On the 3rd January 2012 what seemed like just a wet and cold winters day saw our lives changed forever when our beautiful daughter Sophia died suddenly and unexpectedly.
Ever since that day our family have had to attempt to comprehend what happened, and yet more than three years on we have still never had an explanation for why our healthy and 'normal' daughter died. We were one of 221 families that year whose child died for no apparent reason and with no cause found, even after a post-mortem was held.
2012 ended in a way we never imagined at the start of the year - we had our third child, a girl called Aislinn. But after the loss of a child you have a new set of fears and concerns for your children. The Lullaby Trust supported us through the Care of Next Infant (CONI) scheme, which is run in conjunction with the NHS. We were assigned special attention and care throughout the pregnancy, the result of years of research, campaigning and education. After Aislinn was born she was given extra tests, we had numbers to call if we had any concerns at all, and we were loaned (for as long as we needed it) a neonatal respiration monitor to help put our minds at ease whenever she slept - a lifeline for us as we could wake in the night, get an audio indication that she was still breathing and go straight back to sleep. We're not sure we would have slept without it.
The charity runs a free helpline staffed by people who understand child bereavement, which is available for anyone affected by the loss of a child, and also a network of befrienders who can help people in person. They organise free family days out, and we ourselves have been on two of these.
Through The Lullaby Trust we have also been able to take part in research to help further understanding of why babies die unexpectedly using samples retained from Sophia's post-mortem. On this occasion an answer wasn't found, but we were still able to assist scientists in their research, and hopefully prevent other families going through what we have been through.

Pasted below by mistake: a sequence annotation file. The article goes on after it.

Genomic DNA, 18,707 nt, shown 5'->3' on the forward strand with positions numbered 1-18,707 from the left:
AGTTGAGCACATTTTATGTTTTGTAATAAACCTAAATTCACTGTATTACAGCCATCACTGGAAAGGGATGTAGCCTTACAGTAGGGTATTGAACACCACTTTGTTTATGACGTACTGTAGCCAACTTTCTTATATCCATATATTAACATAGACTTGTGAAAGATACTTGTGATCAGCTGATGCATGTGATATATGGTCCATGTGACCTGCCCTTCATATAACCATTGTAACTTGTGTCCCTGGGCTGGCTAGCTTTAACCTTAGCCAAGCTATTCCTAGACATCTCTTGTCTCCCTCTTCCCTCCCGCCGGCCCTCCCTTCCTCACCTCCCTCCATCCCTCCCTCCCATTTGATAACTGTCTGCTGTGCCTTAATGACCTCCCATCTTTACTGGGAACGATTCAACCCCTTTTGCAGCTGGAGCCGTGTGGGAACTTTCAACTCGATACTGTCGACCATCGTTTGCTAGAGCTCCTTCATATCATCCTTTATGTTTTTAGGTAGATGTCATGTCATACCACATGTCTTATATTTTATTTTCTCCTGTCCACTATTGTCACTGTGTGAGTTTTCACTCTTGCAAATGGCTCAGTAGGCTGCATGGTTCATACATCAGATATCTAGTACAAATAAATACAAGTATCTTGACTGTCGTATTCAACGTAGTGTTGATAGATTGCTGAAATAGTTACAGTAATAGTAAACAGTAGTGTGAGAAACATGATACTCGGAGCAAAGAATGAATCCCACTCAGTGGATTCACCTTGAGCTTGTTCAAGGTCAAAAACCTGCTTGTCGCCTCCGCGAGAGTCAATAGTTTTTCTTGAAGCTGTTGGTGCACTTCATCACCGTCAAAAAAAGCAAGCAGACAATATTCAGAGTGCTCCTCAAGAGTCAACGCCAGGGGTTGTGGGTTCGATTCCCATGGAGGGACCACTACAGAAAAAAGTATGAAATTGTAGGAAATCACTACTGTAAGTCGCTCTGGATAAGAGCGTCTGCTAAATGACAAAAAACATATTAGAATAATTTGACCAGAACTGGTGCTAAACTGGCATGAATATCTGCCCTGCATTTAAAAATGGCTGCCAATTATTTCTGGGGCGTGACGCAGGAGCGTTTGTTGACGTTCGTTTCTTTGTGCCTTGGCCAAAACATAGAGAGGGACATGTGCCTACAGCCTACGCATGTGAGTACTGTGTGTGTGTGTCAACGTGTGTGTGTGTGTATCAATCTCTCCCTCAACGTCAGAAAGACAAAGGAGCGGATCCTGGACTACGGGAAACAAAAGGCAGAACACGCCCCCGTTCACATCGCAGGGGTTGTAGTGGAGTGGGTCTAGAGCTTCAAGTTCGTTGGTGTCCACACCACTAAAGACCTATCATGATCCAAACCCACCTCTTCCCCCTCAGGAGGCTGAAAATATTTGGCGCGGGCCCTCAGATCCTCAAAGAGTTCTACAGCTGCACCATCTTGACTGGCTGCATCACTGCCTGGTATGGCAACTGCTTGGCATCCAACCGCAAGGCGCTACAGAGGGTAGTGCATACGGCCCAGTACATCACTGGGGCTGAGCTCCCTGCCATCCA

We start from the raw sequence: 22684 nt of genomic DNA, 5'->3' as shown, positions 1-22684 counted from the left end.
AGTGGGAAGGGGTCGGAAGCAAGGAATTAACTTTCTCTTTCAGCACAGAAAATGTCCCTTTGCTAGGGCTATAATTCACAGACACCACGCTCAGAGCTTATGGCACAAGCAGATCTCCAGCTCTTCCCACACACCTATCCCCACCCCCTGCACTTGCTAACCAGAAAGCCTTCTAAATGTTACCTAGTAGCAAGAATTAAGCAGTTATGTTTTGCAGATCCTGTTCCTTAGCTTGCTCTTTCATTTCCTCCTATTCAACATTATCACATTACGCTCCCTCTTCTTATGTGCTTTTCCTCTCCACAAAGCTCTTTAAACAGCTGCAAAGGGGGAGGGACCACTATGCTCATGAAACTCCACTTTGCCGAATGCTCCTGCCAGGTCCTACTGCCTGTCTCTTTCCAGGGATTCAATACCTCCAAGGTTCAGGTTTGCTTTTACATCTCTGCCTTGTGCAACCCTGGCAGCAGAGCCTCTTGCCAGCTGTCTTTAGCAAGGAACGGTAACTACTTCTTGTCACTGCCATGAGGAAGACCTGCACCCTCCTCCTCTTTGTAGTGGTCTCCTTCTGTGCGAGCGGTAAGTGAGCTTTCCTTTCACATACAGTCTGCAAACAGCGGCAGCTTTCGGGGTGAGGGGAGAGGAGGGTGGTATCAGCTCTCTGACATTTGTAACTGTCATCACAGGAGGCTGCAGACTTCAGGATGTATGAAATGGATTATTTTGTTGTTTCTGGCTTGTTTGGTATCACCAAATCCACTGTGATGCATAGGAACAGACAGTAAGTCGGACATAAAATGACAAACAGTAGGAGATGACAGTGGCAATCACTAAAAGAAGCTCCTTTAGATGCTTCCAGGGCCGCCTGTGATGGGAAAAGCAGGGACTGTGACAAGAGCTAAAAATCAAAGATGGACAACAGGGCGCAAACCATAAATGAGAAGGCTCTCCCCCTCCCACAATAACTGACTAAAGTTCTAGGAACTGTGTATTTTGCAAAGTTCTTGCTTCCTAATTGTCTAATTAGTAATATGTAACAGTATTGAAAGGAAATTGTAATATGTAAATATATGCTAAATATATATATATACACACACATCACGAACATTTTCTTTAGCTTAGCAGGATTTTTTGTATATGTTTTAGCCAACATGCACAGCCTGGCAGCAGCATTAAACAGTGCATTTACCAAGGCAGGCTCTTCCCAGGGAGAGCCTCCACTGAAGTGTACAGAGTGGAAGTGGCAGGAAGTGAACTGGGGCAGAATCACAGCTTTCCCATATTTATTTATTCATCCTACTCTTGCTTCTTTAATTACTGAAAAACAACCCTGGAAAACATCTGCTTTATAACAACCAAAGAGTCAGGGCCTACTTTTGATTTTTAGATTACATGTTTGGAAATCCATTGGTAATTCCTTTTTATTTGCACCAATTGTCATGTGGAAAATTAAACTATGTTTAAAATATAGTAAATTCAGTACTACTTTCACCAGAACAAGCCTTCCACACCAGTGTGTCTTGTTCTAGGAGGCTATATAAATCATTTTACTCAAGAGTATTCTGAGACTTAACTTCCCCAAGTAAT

Since the charity was formed as The Foundation for the Study of Sudden Infant Deaths in 1971 they have been pivotal in reducing Sudden Infant Death Syndrome by 70% through campaigns (such as the Back To Sleep campaign) and assisting research - they have invested over £11 million in this area. We want to help them reduce the instances of SIDs even further, and also want to thank them for all the support they have given us and other families in a similar position.
Thank you so much for reading our story, and we are so grateful if you choose to donate both to this deserving charity and in memory of Sophia.
About the challenge
UPDATE: In 2015 Lucie broke her collarbone whilst out training so couldn't do the ride. Instead Rob as a super-sub did the ride dressed in a pink tutu.
In 2016 she is back as despite missing out in the public ballot she then only went and won two entries in a competition - thanks to Prudential for the opportunity!
The furthest Lucinda has ever cycled is 28 miles. However, over coffee one day she said the words "I'll do it" when she heard that The Lullaby Trust was looking for entrants to RideLondon 2015.
This gives her five months to build her way to cycling the 100 mile distance of the event within 9 hours (the time limit).
Her domestique for the event will be husband Robert, who will be carrying drinks, singing songs, entertaining her with stories about how many bottles of beer could fit on a wall, ducking whenever Lucie takes a swipe for him to shut him up........